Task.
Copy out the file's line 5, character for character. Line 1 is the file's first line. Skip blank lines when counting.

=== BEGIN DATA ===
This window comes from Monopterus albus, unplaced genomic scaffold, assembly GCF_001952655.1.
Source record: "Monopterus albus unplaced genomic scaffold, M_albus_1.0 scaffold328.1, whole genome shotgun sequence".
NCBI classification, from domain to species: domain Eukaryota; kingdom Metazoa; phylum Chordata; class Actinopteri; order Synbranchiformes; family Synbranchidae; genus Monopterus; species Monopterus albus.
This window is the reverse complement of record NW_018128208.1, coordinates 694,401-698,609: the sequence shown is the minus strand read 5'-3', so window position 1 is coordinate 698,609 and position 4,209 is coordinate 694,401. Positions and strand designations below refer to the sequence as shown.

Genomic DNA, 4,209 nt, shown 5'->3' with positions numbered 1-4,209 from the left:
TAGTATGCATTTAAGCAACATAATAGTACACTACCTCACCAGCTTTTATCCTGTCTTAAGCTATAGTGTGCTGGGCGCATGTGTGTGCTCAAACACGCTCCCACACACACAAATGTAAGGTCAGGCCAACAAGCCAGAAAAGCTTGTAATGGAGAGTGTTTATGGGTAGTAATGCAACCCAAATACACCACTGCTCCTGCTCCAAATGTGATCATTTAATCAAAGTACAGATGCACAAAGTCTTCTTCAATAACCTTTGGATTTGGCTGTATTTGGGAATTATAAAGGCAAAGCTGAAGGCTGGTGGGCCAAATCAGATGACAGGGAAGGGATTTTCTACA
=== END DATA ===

Genomic DNA, 4,209 nt, shown 5'->3' with positions numbered 1-4,209 from the left: